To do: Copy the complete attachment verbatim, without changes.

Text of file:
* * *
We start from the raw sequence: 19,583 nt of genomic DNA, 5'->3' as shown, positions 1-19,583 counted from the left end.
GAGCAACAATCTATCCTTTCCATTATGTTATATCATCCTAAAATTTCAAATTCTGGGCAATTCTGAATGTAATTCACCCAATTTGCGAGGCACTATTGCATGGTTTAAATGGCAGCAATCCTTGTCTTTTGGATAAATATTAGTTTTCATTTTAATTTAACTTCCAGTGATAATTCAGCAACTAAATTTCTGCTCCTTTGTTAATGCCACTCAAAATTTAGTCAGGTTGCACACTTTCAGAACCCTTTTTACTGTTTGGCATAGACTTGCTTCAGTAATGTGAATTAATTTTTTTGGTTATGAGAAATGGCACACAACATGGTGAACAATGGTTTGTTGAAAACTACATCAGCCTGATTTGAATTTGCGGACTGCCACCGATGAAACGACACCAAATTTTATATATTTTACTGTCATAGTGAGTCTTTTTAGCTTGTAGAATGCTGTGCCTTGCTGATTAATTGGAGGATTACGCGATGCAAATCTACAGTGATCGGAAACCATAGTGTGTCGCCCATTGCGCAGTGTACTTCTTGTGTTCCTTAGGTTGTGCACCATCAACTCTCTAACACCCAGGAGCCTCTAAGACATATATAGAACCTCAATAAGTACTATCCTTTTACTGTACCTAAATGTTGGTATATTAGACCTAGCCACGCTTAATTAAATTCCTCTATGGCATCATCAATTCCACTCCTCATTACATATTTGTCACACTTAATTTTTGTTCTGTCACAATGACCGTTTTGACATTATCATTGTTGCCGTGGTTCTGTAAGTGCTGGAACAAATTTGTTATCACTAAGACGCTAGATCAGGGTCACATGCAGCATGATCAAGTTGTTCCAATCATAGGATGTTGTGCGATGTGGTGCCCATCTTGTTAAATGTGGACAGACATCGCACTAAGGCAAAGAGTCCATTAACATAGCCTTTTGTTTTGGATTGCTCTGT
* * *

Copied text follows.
We start from the raw sequence: 19,583 nt of genomic DNA, 5'->3' as shown, positions 1-19,583 counted from the left end.
GAGCAACAATCTATCCTTTCCATTATGTTATATCATCCTAAAATTTCAAATTCTGGGCAATTCTGAATGTAATTCACCCAATTTGCGAGGCACTATTGCATGGTTTAAATGGCAGCAATCCTTGTCTTTTGGATAAATATTAGTTTTCATTTTAATTTAACTTCCAGTGATAATTCAGCAACTAAATTTCTGCTCCTTTGTTAATGCCACTCAAAATTTAGTCAGGTTGCACACTTTCAGAACCCTTTTTACTGTTTGGCATAGACTTGCTTCAGTAATGTGAATTAATTTTTTTGGTTATGAGAAATGGCACACAACATGGTGAACAATGGTTTGTTGAAAACTACATCAGCCTGATTTGAATTTGCGGACTGCCACCGATGAAACGACACCAAATTTTATATATTTTACTGTCATAGTGAGTCTTTTTAGCTTGTAGAATGCTGTGCCTTGCTGATTAATTGGAGGATTACGCGATGCAAATCTACAGTGATCGGAAACCATAGTGTGTCGCCCATTGCGCAGTGTACTTCTTGTGTTCCTTAGGTTGTGCACCATCAACTCTCTAACACCCAGGAGCCTCTAAGACATATATAGAACCTCAATAAGTACTATCCTTTTACTGTACCTAAATGTTGGTATATTAGACCTAGCCACGCTTAATTAAATTCCTCTATGGCATCATCAATTCCACTCCTCATTACATATTTGTCACACTTAATTTTTGTTCTGTCACAATGACCGTTTTGACATTATCATTGTTGCCGTGGTTCTGTAAGTGCTGGAACAAATTTGTTATCACTAAGACGCTAGATCAGGGTCACATGCAGCATGATCAAGTTGTTCCAATCATAGGATGTTGTGCGATGTGGTGCCCATCTTGTTAAATGTGGACAGACATCGCACTAAGGCAAAGAGTCCATTAACATAGCCTTTTGTTTTGGATTGCTCTGT